We are fast approaching a calendar year since the end of the transition period. It is considerably longer since the original withdrawal agreement and accompanying framework for the future relationship were agreed. It is more than six years since the referendum itself. During that time, the UK Government—whether led by Theresa May or Boris Johnson—were clear that the UK would exit the EU single market and customs union and that this would require a variety of new checks as goods entered and exited the country. While the finer points of detail were left until late in the negotiations led by the noble Lord, Lord Frost, on the EU-UK Trade and Cooperation Agreement, the general destination was clear. The Government knew enough to start their work ahead of time. We were told that work was in hand.
We have travelled so far in terms of time elapsed, yet Ministers do not seem to be making a huge amount of progress to deliver on their long-standing promises. HMRC’s justification for this extension is unchanged from the last time we debated this policy: it is to allow industry time to adjust, particularly in the light of the pressures caused by Covid-19 and the wider supply chain disruption.
I am completely in favour of supporting industry through challenging times, but even here the Government’s response has been lacking. Of course, this is just one part of a package, but that package has been criticised by various sectors, including agriculture and the road haulage industry. When we first debated waiving various import and export requirements in 2019, we were told that the powers were a contingency measure that would likely not be needed. But not only were they enacted, they were then extended. We as the Opposition probed the Government on their longer-term plans and ambitions but were supportive of the instrument. I feel that HMRC’s reasoning is beginning to wear thin, but it certainly has been an exceptional time for UK businesses.
My issue with this latest SI is not the Government’s decision to further extend this rather limited import declaration waiver but their complete lack of openness. Back in June, the Minister, the noble Lord, Lord Agnew, said very clearly:
“The Government do not plan to extend these waivers any further. Traders will need to comply with full safety and security declarations on exports from 1 October 2021 and on imports from 1 January 2022.”—[Official Report, 22/6/21; cols. GC 58-59.]
What went wrong? While we are now responding to the arrival of a new strain of Covid-19 with some modest measures, we have been free of curbs on business activity for several months. Although supply chain issues continue to bite, the Government have done what they can, or so we are told, to ease the pressures on business.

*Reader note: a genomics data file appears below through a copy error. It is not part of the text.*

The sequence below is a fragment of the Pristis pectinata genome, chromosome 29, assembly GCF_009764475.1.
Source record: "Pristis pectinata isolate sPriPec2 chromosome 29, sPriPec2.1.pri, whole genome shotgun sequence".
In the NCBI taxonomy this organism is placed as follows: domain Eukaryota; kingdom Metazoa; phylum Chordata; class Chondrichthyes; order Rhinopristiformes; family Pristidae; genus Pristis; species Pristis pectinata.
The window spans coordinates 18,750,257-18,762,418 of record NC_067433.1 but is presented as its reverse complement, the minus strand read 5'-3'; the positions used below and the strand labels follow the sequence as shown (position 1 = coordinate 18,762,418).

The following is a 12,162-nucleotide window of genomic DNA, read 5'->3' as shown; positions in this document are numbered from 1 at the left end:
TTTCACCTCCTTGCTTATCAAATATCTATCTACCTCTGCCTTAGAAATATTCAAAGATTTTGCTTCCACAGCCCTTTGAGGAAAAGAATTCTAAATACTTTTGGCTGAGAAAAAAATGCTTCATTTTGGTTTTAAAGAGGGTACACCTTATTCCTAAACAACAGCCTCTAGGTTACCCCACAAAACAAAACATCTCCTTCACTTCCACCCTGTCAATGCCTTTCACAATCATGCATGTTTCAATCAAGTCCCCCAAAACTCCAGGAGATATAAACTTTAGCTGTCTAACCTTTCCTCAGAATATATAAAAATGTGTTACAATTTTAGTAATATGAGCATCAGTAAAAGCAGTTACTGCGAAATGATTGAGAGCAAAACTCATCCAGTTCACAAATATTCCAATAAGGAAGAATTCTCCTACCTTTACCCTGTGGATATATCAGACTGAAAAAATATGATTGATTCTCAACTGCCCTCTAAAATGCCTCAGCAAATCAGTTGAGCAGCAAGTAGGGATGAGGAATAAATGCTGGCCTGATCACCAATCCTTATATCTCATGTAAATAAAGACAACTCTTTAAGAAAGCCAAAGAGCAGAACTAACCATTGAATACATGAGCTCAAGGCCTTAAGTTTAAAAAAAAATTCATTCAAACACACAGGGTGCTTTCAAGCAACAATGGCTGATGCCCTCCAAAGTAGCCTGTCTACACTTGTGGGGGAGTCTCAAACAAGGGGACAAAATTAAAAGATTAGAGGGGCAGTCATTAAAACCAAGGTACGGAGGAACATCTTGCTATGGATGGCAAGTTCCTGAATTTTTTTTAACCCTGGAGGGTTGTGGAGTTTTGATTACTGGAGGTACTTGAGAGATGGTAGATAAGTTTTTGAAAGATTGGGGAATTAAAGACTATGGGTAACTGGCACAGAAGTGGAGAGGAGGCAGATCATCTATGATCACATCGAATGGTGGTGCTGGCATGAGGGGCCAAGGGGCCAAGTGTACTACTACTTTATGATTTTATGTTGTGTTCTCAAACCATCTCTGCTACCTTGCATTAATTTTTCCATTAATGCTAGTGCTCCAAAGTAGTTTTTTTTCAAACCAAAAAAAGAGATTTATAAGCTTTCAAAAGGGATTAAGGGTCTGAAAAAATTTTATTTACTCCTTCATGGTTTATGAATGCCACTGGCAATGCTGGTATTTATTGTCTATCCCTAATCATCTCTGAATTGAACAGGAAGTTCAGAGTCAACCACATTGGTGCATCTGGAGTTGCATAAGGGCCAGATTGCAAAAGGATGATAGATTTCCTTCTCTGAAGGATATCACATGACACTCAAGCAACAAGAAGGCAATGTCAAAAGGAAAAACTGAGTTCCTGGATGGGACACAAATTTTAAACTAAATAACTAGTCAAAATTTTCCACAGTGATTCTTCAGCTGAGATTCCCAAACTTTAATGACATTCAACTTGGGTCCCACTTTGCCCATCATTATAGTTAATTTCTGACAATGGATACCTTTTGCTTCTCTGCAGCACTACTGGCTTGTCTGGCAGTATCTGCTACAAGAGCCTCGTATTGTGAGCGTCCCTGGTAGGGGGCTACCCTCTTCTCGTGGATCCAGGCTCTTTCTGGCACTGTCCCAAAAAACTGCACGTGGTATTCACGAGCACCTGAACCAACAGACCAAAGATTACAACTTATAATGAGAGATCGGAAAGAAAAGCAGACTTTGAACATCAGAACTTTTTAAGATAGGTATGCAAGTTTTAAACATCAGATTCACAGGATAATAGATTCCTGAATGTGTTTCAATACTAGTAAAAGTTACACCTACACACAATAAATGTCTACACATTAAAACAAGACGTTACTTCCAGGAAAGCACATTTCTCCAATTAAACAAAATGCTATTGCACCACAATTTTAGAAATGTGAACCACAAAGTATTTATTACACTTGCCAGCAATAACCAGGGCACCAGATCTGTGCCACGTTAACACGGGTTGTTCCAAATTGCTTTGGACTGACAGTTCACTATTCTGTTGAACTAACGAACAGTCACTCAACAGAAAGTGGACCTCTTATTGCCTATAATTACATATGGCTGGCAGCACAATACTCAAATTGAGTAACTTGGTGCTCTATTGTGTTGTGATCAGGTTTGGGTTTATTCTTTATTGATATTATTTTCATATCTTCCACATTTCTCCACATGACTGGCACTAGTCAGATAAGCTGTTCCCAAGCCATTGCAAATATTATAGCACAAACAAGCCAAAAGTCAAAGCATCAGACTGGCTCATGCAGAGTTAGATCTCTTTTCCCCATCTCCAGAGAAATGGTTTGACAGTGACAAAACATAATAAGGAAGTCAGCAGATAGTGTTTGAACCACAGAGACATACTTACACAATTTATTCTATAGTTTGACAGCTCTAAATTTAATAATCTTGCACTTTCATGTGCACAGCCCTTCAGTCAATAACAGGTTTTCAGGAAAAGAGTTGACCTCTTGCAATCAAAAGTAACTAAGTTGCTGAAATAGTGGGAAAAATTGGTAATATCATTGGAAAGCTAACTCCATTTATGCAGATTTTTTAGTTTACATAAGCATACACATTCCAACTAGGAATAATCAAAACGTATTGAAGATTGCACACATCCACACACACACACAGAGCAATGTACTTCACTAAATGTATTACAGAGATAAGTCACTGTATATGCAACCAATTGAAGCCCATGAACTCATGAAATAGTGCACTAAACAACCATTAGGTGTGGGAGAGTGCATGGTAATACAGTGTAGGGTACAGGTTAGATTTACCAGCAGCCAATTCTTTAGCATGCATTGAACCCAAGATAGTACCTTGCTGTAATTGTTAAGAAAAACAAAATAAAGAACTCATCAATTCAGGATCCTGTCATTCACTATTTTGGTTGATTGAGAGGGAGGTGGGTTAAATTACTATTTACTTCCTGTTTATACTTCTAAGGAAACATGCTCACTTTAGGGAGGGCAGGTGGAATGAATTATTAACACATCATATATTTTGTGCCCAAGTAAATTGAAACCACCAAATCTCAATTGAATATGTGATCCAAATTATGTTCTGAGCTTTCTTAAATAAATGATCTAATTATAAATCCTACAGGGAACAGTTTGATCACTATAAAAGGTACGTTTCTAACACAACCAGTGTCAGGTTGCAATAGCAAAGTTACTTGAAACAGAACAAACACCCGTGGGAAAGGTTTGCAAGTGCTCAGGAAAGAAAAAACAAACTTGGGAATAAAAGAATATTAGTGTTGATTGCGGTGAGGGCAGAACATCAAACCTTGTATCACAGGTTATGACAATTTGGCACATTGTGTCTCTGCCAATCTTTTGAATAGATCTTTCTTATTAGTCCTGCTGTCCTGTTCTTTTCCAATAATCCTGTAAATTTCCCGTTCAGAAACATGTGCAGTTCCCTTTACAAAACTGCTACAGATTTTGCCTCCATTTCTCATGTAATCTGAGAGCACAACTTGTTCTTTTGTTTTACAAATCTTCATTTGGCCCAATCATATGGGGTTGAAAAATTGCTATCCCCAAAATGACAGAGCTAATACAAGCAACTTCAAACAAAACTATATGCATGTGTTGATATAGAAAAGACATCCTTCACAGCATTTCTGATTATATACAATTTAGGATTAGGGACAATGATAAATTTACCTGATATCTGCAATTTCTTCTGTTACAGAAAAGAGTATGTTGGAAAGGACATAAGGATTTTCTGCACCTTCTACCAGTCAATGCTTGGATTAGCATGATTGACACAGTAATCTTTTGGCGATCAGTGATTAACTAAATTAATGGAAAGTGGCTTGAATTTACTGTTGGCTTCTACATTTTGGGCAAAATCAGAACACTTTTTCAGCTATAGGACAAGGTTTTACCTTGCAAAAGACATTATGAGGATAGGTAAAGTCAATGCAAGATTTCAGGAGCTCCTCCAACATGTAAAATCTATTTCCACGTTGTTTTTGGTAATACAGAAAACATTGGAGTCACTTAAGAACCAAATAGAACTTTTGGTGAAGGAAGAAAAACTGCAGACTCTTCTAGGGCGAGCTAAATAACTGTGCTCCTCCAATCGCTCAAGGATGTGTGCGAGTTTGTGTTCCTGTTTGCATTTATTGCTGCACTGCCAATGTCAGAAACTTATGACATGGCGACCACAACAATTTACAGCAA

I appreciate that the Minister has not responded to previous debates on this topic but could he please provide a full, honest rationale for this new extension? Is it really related to the pandemic and wider supply chain issues, or is it actually about the readiness of new inland customs facilities or even the IT systems they rely on? Bearing in mind that the Government have been wrong on this before, does the Minister expect this to be the final extension, or is it possible that we will see the waiver run until September or December 2022?
Well, my Lords, I have taken part in many debates since I entered the House in 2010 but this one represents a record in that there is only one other Peer here for me to address. I am extremely pleased that that happens to be the noble Lord, Lord Tunnicliffe, whom I thank for his remarks, and I hope I can fully answer his questions.
The instrument proposes a further six-month extension to the waiver on safety and security declaration requirements that would otherwise apply to imports to Great Britain from the EU. In 2020, the UK imported £301 billion worth of goods, from mechanical parts to fresh produce, from the EU. This was 50% of all UK imports. Given the disruption caused by the pandemic, we are keen to ensure that traders have time to prepare for new customs requirements, which will protect UK supply chains and consumers.
After those opening remarks, I shall seek to answer—I hope in full—the questions and observations raised by the noble Lord. He quite rightly noted that, during previous debates, the Government said that we would not extend this waiver and that traders would have to comply with full safety and security declaration requirements on all exports from 1 October 2021 and on imports from 1 January 2022, as I mentioned in my opening speech. However, I assure the noble Lord that traders have been complying with full safety and security declaration requirements on all exports since 1 October 2021, when that waiver ended. A huge amount of work went into ensuring that businesses were ready for those requirements, and they have been operating successfully, without disruption, since October.
However, as I mentioned previously, the unprecedented impact from the pandemic has lasted longer than we could have imagined. While many businesses have taken steps to prepare for the requirements, many more are continuing to struggle with the economic impacts of this pandemic. Over the last six months, we have seen the knock-on effects of the pandemic on global supply chains, representing a further challenge to businesses, particularly smaller traders and hauliers. More recently, although this was after the Government’s initial announcement of the extension of this waiver for imports, we have seen further disruption due to the new omicron variant, as the noble Lord knows only too well.
These ongoing impacts have seen businesses operating in unprecedented circumstances, which is why the Government have taken the decision to further extend this waiver. This extension will support businesses and provide them some welcome relief. As the noble Lord knows, the Government have extended the delay only to the introduction of safety and security declarations; full customs declarations will be required from 1 January 2022. The Government have always taken a staged approach to new customs controls to avoid any cliff edges, and this extension will give businesses time to ensure they are ready for new customs requirements.
The Government are ready to implement safety and security requirements. I reassure the noble Lord that the S&S Great Britain IT system, which receives and risks these declarations, is up and running and being used by traders that import goods from the rest of the world. Inland border facilities are also already in use for Dover and Eurotunnel, and will be in place for Holyhead from 1 January.
To sum up, the Government are introducing this SI as part of our efforts to provide additional support to businesses and help them recover from the lasting impacts of the pandemic. This will also support them to manage the pressures on global supply chains that we are seeing around the world.